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Sunday, May 23, 2010

Europe unveils new digital strategy to 2020

I realize this has been announced a few days ago on 19th May in COM(2010) 245, but I am digging into the Digital Strategy to see what it offers that is different to the pre-planned version that Commissioner Kroes announced and which the Parliament supported with its eu2015 motion.
It appears that its 'Three Strikes' policy against copyright infringement will be put on the backburner for now:
'report by 2012 on the need for additional measures to reinforce the protection against persistent violations of intellectual property rights in the online environment, consistent with the guarantees provided in the Telecoms Framework and fundamental rights on data protection and privacy.' (p10)
DG MARKT will finally make some kind of long overdue decision about the E-Commerce Directive later this year: 'Evaluate by end 2010 the impact of the e-Commerce Directive on online markets and make concrete proposals' (p11).
On Viviane Reding's portfolio, citizens' rights, more is proposed: 'Review the EU data protection regulatory framework with a view to enhancing individuals' confidence and strengthening their rights, by the end of 2010; Issue a Code of EU Online Rights by 2012 that summarises existing digital user rights in the EU in a clear and accessible way, complemented by an annual sweep of breaches of online consumer protection law and appropriate enforcement measures'.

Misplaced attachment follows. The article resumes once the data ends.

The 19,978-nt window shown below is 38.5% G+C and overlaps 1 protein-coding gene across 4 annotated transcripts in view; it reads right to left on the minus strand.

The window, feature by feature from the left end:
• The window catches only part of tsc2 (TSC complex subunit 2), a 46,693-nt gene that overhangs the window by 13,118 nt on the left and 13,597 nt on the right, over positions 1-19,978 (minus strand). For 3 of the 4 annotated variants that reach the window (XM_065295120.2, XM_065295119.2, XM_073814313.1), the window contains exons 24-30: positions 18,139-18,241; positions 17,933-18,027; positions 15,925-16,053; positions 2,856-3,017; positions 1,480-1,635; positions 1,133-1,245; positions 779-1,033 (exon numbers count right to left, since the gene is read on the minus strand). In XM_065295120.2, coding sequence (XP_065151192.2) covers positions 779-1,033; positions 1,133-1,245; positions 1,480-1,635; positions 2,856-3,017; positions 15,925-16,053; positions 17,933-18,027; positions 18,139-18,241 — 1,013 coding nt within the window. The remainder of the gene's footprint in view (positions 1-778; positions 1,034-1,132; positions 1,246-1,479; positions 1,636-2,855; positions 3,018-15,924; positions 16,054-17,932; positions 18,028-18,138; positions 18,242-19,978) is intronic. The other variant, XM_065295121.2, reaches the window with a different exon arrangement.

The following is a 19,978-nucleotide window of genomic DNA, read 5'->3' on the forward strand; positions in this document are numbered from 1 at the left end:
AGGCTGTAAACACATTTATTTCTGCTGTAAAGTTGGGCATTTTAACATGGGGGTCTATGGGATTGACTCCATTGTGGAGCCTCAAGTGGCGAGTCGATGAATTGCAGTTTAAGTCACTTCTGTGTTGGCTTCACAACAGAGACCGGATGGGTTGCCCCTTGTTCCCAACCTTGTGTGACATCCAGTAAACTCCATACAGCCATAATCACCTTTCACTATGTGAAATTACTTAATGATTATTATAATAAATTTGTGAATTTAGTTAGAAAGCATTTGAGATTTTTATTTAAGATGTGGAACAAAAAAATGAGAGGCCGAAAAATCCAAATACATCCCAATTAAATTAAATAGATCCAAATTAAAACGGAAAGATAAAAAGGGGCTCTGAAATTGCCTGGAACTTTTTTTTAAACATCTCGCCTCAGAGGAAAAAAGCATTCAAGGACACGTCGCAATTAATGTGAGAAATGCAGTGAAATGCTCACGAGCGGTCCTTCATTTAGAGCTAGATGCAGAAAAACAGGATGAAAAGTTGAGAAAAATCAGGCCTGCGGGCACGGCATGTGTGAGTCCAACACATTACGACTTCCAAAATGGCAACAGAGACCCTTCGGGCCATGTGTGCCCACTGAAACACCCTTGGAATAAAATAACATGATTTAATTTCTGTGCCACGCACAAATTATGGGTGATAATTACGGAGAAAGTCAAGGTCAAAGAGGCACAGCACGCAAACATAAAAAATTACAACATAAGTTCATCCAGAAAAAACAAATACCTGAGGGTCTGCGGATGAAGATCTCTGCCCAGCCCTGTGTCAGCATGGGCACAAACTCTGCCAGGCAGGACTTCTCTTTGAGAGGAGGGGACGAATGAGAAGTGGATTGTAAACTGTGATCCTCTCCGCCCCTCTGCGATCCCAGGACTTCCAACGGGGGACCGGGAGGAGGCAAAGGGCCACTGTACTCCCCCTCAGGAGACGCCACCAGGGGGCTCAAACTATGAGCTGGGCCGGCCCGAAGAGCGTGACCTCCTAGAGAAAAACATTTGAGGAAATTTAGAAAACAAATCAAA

On interoperability, there appears to be a proposal to require monopolists to release their standards info (maybe including Skype's codec?): 'Examine the feasibility of measures that could lead significant market players to license interoperability information to report by 2012.'
On net neutrality, the language used is impenetrable: 'The Commission will launch a public consultation before
summer 2010 on whether additional guidance is required, in order to secure the basic objectives of freedom of expression, transparency, the need for investment in efficient and open networks, fair competition and openness to innovative business models.' Huh?
The rest is all good stuff about research, greener grids, e-government etc.
We get to discuss it all at annual Digital Assemblies held each June just after name-and-shame Digital Agenda scorecards are issued each May by issue area and member State! They helpfully list targets:
Broadband targets: Basic coverage for 100% of EU citizens in 2013 (93% in December 2008) Fast broadband 30 Mbps or more for 100% of EU citizens by 202 (Baseline: 23% of broadband subscriptions were with at least 10 Mbps in January 2010) Ultra-fast : 50% of European households should have subscriptions above 100Mbps by 2020. The latter will be 'tricky'!


Ian Brown said...

Skype's codec is the least of the problems for potential competitors. Their entire system is closed and heavily protected, including through code obfuscation in their client software.

Ultra-fast target might not be so hard to reach if nextgen WiMax is standardised soon, and business models develop to fund its widespread deployment.

TJ McIntyre said...

It was interesting that the Digital Agenda didn't explicitly mention ISP level blocking as a strategy for dealing with illegal content. Was this dropped after the strong criticism of the proposed Directive by the EDPS?